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Safe Kids Canada: Safety tips for Children and pets

From Safe Kids Canada

It is a good idea to wait until your child is at least 5 years old before you get a pet.

You can help prevent injuries:
  • Choose your pet carefully.
  • Supervise your child around pets.
  • Teach your child how to act around animals.
Safety check
Always supervise children around dogs and other animals. Children under 5 will not always understand or remember instructions. Keeping them safe is still an adult’s job!
Do not leave your baby or young child alone with a pet.
Keep your pet’s food and toys away from your child.
Train your dog to obey commands from all members of your family.

Did you know?
  • Dog bites are usually caused by an animal the child knows. Nearly half of the dog bites seen in emergency departments happened with the family pet in the child’s own home.
  • Most dog bites happen on the face and arms.
  • Pets can be jealous. Watch your pet closely if you have a new baby in the house. Try to give your pet as much love and attention as you did before the baby came.
Keep your pet from causing injuries

Take your dog to obedience classes. Everyone in your family should go to the classes. Teach the dog to obey commands from everyone in your family.

Cats do not smother babies by lying on them (this is an old myth). But cats can scratch. Keep your cat’s claws trimmed short. Teach your child to stroke a cat softly from head to tail. Never try to roll a cat over to rub its stomach.

Teach your child how to act around animals:
  • Walk slowly near animals. Never run up to an animal or away from it.
  • Never disturb an animal that is eating, sleeping, or chewing on something.
  • Always ask the owner before touching any pet.
  • Pet an animal safely. Start with your arm straight down at your side. Then, lift your arm up slowly and let the pet sniff your hand. Next, gently touch the side and then the top of the pet’s head. Never place your hand on top of a pet’s head right away. That can be dangerous.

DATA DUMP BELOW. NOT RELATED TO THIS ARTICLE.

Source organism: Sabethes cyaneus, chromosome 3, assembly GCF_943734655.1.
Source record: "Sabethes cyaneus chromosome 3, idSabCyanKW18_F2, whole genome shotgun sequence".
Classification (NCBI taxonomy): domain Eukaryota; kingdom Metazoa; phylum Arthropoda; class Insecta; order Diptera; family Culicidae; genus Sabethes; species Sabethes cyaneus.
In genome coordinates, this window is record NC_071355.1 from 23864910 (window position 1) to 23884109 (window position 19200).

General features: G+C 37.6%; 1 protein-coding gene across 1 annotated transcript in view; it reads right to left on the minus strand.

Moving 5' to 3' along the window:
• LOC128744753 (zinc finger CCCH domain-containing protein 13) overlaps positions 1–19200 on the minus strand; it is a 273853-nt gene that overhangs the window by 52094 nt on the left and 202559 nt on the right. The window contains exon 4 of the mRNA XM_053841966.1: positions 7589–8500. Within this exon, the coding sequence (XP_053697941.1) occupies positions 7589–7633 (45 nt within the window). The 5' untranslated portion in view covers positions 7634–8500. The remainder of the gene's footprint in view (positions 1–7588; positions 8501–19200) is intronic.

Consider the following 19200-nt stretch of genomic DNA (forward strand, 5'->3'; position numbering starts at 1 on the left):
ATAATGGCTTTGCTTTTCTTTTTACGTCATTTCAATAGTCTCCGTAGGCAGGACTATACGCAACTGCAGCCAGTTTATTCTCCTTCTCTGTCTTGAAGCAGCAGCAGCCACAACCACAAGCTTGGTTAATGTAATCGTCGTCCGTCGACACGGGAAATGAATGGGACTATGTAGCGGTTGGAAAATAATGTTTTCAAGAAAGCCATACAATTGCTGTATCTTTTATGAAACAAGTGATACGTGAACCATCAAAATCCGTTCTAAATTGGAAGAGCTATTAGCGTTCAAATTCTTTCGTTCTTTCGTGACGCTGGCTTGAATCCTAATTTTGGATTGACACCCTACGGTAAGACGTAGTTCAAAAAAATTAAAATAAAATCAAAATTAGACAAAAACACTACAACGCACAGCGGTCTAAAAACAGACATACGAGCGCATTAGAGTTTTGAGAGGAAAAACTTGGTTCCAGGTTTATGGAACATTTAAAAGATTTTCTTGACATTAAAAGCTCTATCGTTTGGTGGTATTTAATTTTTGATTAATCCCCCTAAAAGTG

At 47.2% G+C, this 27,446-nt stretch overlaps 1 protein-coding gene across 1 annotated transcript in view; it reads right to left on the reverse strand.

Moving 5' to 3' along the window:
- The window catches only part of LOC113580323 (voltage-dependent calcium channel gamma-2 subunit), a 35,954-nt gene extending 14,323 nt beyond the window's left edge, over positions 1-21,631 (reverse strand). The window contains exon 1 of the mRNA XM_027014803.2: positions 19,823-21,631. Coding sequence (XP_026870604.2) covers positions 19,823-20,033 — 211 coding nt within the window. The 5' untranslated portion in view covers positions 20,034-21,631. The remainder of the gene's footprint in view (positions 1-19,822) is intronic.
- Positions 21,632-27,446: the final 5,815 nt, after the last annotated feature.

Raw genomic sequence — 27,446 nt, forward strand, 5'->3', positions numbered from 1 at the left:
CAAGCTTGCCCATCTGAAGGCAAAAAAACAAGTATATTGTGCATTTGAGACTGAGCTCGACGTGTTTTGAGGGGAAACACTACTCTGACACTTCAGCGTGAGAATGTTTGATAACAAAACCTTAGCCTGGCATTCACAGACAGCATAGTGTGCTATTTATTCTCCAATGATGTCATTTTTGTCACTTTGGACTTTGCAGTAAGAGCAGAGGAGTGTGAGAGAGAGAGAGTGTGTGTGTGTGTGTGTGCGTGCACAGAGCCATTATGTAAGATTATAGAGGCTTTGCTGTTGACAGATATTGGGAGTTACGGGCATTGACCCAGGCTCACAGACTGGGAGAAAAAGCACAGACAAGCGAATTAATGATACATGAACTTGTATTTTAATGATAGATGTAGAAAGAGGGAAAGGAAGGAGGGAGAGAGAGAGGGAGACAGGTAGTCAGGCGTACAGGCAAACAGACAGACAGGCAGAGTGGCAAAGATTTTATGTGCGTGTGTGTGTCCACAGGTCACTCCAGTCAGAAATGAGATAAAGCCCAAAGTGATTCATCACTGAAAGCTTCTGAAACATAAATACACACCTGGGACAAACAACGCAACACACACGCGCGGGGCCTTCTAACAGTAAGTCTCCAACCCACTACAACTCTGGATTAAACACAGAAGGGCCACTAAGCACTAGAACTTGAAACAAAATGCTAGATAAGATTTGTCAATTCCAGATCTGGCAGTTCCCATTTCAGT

• Stop if you are approached by an animal. Speak softly to it and back away slowly.
  • Never tease or stare at an animal.
  • Never grab an animal by the feet, ears, or tail.
  • Never touch or pick up a wild or stray animal
  • Stay away from all baby animals.
  • Learn what an angry animal looks like. Stay away from angry animals.
  • Never try to break up an animal fight.
How to choose a pet

Choose a dog that is calm and patient. You can spay or neuter a dog to make it less aggressive. Dogs trained to be aggressive or to work as guard dogs may be dangerous to children. Do not choose a dog like this as your family pet.

Choose a cat that is calm and likes to be petted. Cats that seem nervous, unfriendly, or unpredictable do not make good pets for children.

Small animals
Small animals such as hamsters, guinea pigs, gerbils, and rabbits can make good household pets. However, they are not good for families with very young children. Small animals can be easily hurt if dropped or squeezed. They may bite if they are startled or hurt.

Fish can be fun for children to watch. Place a fish tank where children cannot climb up, fall in, or pull the tank over on themselves.

Reptiles such as snakes, lizards, and salamanders are not good pets for children. Turtles are not safe either. Turtles can pass along salmonella bacteria to your child.

For more information, call Safe Kids Canada at 1 800 SAFE TIPS or visit

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